What Business Leaders Can Learn From Marie Kondo
If you watch Netflix at all, you’ve doubtless seen Marie Kondo’s show Tidying Up in your suggestions. Maybe you’ve even binge-watched it, captivated by her calm and composure. But Kondo’s message isn’t just about folding your t-shirts into pyramids — it’s something much more universal. Here’s what you, as a business leader, should take away from Kondo’s show.
Keep Your Message Clear And Simple
Throughout the show, Kondo asks homeowners who have solicited her help whether each item “sparks joy.” It comes up over and over, whether she’s in an average middle-income suburban home or the office of one of Ellen Degeneres’ writers. Her message is ubiquitous, easily understood, and universally applicable.
Even better, the simplicity of Marie Kondo’s message makes it surprisingly layered and meaningful. “Joy” can mean a lot of different things to a lot of different people, but the way that Kondo focuses on that single motivation aligns everyone on the show in a unified goal.
Get Rid Of Clutter
It doesn’t matter if it’s physical clutter in your home or office, mental clutter from being stretched too thin, or virtual clutter from taking on too much in your personal life. Clutter slows you down, distracts you, and saps your energy.
Do you have too many piles of paper on your desk? Do you have too many bookmarks in your bookmarks folder? Is your business subscribed to too many software utilities? Clutter builds slowly but surely, and you might find yourself in over your head without realizing it.
That’s why Kondo makes people pile all their clothing — from every drawer, hook, and closet — in one place before sorting it. Lots of people don’t realize how much they’ve accumulated until they really get a good look at it. Do an informal audit of your business on your own time — call it spring cleaning! — and really think about whether you need everything you’re currently holding on to, or if it’s just taking up space.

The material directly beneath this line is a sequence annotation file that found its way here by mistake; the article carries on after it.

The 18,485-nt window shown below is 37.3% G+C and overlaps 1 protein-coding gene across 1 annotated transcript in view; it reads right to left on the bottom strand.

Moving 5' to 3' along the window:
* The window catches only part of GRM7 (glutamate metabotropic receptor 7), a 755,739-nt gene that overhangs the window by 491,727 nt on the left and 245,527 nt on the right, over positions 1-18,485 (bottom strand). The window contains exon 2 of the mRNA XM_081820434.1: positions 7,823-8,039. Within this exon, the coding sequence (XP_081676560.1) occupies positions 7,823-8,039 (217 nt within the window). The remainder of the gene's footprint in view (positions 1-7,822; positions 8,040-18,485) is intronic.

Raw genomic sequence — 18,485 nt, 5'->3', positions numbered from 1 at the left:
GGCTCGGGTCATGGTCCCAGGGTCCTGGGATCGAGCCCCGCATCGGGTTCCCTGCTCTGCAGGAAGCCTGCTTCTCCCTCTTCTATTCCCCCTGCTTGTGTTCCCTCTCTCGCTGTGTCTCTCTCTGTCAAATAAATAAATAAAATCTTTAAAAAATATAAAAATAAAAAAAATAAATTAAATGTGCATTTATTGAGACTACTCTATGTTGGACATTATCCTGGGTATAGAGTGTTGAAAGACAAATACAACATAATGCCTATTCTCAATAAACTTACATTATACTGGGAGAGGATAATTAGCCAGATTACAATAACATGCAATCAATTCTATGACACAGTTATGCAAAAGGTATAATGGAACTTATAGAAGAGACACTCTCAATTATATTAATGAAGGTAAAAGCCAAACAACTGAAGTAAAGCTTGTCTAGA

Focus On One Thing At A Time
When Kondo sets a family with a particular task before leaving for the week, she doesn’t tell them to clean up the whole house — that would be daunting and overwhelming. Instead, she has them start small. Just sort, fold, and put away your clothes, for example. Don’t work on anything else just yet.
The same applies to business. Granted, you’ll often have many irons in the fire, employees to keep track of, and facets of your business to think about. But interrupting one task to check your email for the nth time that day or wander around the office catching up with people is not helping you get anything done faster.
Make Room For Important Things
Another of Kondo’s major lessons for homeowners is that if you don’t have a specific place to put something, it’ll become clutter. That’s true in business, too. It’s easy to set things aside, not budgeting specific slots on your calendar to take care of certain customers, goals, or tasks.
But if you don’t map out the important needs of your business, they’ll fall through the cracks. Every goal needs someone to push it forward. Every report needs a source and an audience. If you lose track of the connections between the objective and what you need to make them happen, performance will slow.
In the end, the goal when tidying up your business is the same as the goal when you tidy up your home: to spark joy. On Kondo’s show, that’s the difference between a house and a home, between domestic strife and marital bliss, or between feeling overwhelmed and feeling in control.
In business, the goal is the same — a renewed sense of purpose, satisfaction, and drive. The more streamlined you can be, the better.